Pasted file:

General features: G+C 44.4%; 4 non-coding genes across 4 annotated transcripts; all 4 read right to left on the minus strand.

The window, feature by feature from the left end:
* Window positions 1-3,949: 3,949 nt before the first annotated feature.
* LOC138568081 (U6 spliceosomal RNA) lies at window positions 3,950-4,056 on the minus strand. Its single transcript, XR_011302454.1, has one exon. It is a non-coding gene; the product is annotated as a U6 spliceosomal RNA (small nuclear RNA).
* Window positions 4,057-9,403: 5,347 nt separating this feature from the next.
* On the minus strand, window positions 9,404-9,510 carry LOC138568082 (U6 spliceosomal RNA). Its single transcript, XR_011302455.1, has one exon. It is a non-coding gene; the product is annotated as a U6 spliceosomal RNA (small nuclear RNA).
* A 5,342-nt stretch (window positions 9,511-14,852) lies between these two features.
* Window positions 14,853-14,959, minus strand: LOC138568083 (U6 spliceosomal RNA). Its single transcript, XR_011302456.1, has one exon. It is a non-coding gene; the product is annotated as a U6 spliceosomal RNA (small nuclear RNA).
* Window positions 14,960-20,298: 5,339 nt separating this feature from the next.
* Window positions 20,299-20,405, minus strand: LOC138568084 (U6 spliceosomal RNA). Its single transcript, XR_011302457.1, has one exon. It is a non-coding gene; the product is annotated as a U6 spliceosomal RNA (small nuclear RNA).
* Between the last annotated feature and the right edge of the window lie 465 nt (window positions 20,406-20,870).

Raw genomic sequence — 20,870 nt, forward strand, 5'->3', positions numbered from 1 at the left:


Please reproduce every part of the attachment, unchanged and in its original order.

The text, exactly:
General features: G+C 44.4%; 4 non-coding genes across 4 annotated transcripts; all 4 read right to left on the minus strand.

The window, feature by feature from the left end:
* Window positions 1-3,949: 3,949 nt before the first annotated feature.
* LOC138568081 (U6 spliceosomal RNA) lies at window positions 3,950-4,056 on the minus strand. Its single transcript, XR_011302454.1, has one exon. It is a non-coding gene; the product is annotated as a U6 spliceosomal RNA (small nuclear RNA).
* Window positions 4,057-9,403: 5,347 nt separating this feature from the next.
* On the minus strand, window positions 9,404-9,510 carry LOC138568082 (U6 spliceosomal RNA). Its single transcript, XR_011302455.1, has one exon. It is a non-coding gene; the product is annotated as a U6 spliceosomal RNA (small nuclear RNA).
* A 5,342-nt stretch (window positions 9,511-14,852) lies between these two features.
* Window positions 14,853-14,959, minus strand: LOC138568083 (U6 spliceosomal RNA). Its single transcript, XR_011302456.1, has one exon. It is a non-coding gene; the product is annotated as a U6 spliceosomal RNA (small nuclear RNA).
* Window positions 14,960-20,298: 5,339 nt separating this feature from the next.
* Window positions 20,299-20,405, minus strand: LOC138568084 (U6 spliceosomal RNA). Its single transcript, XR_011302457.1, has one exon. It is a non-coding gene; the product is annotated as a U6 spliceosomal RNA (small nuclear RNA).
* Between the last annotated feature and the right edge of the window lie 465 nt (window positions 20,406-20,870).

Raw genomic sequence — 20,870 nt, forward strand, 5'->3', positions numbered from 1 at the left: